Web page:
Friday, February 7th, 2014, 3:14 pm
Today’s the last day of my 15-day electronic communication vacation, and before it comes to an end I wanted to take some time to reflect on this experience while it’s still going on. I’ve done enough traveling in my life to know that once the trip is over the perspective that goes along with it has a tendency to fade; my intention is to carry the lessons I’ve learned here forward in my daily life, but just in case…here goes.
For those of you who didn’t read my last post, the rules of the exercise prevented me from using the Internet in any form or fashion or my phone*—anything else was fair game. At midnight the night of Thursday, January 23rd I powered off and stored my iPhone, unplugged my wifi router, and switched off the wifi antennas on my laptop and my base-model Kindle…and I won’t have turned any of them back on until just after midnight tonight, immediately before I post this.
So what was it like going without modern connectivity tools for 15 days? The one-line answer to that question is that aside from text messages I barely missed any of it, and taking away all of the constant little distractions and mental background processes that email, Facebook, Twitter, and RSS feeds generate meant both that I was much more focused and that everything I did was something I proactively wanted to do; it felt like a real vacation.
What I did do was spend a huge amount of time writing and reading in depth (books, but also the hundreds of long-form articles** I’ve accumulated on my Kindle over the years), two things that I don’t do nearly enough of in my daily life; spend time with friends and go to events and parties just like I always do (including hosting my 34th birthday party here on Tuesday, which was really wonderful); write—and then start to re-write—my first play, thanks to the excellent Adult Playwright Program at ACT; listen to the radio again at home for the first time in a long time; put together my talk for Ignite Seattle 23 on Wednesday, “All I Really Need to Know I Learned as a Car Salesman”; and generally relax in a way that I seldom do even when I actually am on vacation. It was a fantastic experience, and one that I would wholeheartedly recommend to anyone who’s interested in the idea of unplugging—if you can’t do 15 days, try it for a weekend or even just a day and see what you think.
The longer-than-one-line answer about my takeaways would be as follows:
- Single-tasking is amazing. Going without my phone, especially, meant that I was more present in every area of my life—riding the bus, talking to friends, walking around the city without listening to music, waking up in the morning and thinking about my day and how I wanted to spend it instead of my usual habit of immediately rushing to see what I’d missed in the world while I was asleep…etc. I’d never realized how much mental energy all of the little phone-based mental subroutines took up for me (Did he/she text me back? How many new Facebook notifications do I have? Did anyone retweet or favorite that great thing I just tweeted? Has [x] emailed me back about [y] yet? Am I missing a new article from [a] or [b] that everyone else is going to have read the next time I talk to them? What’s happening on Twitter? What are all my friends up to?) until they were gone. It turns out that when every moment no longer carries with it the possibility for something really interesting/affirming/important/exciting /otherwise distracting to suddenly pop into your life, it’s much easier to focus on what’s immediately in front of you. Go figure :)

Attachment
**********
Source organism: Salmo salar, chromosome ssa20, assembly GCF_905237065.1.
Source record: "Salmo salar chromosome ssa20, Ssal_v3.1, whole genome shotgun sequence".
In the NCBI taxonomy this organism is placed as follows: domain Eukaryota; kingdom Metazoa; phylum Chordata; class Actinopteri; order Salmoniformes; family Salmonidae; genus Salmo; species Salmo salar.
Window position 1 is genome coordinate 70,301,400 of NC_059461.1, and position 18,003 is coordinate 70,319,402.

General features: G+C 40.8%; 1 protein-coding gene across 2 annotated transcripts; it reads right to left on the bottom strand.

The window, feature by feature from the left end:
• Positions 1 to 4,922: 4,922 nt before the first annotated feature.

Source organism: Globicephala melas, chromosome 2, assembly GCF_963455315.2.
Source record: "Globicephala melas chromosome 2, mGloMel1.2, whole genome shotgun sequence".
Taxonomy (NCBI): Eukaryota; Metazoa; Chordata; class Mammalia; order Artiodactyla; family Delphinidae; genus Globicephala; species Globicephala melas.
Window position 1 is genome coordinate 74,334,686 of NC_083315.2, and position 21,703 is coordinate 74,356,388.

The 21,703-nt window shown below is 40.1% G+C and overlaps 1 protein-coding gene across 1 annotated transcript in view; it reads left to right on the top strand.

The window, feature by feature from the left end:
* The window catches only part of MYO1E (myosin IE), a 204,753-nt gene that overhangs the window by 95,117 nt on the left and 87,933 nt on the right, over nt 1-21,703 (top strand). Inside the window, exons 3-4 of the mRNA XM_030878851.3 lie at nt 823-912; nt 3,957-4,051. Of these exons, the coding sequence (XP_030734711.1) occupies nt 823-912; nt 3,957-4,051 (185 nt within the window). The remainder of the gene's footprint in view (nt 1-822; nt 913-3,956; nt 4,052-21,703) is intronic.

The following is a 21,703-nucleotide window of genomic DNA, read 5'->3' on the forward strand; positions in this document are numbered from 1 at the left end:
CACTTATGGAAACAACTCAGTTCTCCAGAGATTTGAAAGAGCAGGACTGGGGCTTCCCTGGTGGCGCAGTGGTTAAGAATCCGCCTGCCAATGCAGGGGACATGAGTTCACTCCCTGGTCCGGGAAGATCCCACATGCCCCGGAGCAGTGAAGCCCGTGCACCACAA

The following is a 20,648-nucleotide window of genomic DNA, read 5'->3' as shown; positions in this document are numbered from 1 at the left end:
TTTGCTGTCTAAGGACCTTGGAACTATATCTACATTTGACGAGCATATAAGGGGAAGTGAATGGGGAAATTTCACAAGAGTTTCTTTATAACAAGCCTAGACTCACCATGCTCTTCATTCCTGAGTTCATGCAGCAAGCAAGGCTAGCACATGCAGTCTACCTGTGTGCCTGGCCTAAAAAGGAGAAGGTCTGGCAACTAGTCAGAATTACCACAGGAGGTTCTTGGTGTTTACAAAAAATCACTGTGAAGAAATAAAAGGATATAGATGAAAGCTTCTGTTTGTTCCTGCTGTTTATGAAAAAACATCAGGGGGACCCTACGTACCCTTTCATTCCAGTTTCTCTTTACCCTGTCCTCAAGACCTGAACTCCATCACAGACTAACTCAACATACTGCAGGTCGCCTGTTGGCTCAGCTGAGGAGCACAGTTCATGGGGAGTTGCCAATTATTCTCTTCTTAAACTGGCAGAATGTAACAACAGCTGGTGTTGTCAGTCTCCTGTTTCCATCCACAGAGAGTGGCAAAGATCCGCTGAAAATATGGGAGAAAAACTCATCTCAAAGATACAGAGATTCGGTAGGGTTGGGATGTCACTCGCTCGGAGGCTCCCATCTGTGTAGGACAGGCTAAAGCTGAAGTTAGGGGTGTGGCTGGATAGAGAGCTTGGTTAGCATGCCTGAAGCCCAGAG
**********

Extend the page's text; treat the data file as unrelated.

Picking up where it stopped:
- Insourcing my memory and attention has been wonderful. Just over the course of two weeks, not having the crutch of my phone to rely on on has been really useful in improving my ability to recall facts and figures on my own, and even simple things like not being able to use Siri to set a geofenced reminder to prompt me to do something when I get home or not being able to set a timer on my phone when I’m cooking have meant that I have to remember to check my watch (Basis, technically; it still functions wonderfully even when it’s completely offline) and just remember on my own what I need to do and when instead, both of which sound like small things but actually make a noticeable difference; I like that they keep me much more present and connect me more closely to what I’m doing instead of providing a layer of technological separation. The kitchen timer was the first thing that I noticed, but once I started paying attention to it I was amazed by how much control over my attention I willingly cede to the technology in my life.
- Taking away all of my reactive time was incredibly freeing. I’m sure I’m not the only one who sometimes wonders, at the end of the week, why more of the items on my personal to-do list haven’t actually gotten done and where all of my free time’s gone. In many ways the things I’ve been doing without are all of my distraction technologies—the quick little email checks and glances at Facebook and Twitter and all the rest of it that, because they’re spread out over the course of the day and because they carry with them the constant promise of something more interesting or more stimulating than whatever it is that I’m doing, are constantly either directly interrupting my day or tempting me to interrupt it. Email especially, but also social media feeds to a lesser extent, functions, as I once heard it described, as other people’s to-do list for you. Being able to focus solely on my own to-do list, which tends to be comprised of slower-paced, less instantly gratifying projects and pursuits, has been really fulfilling.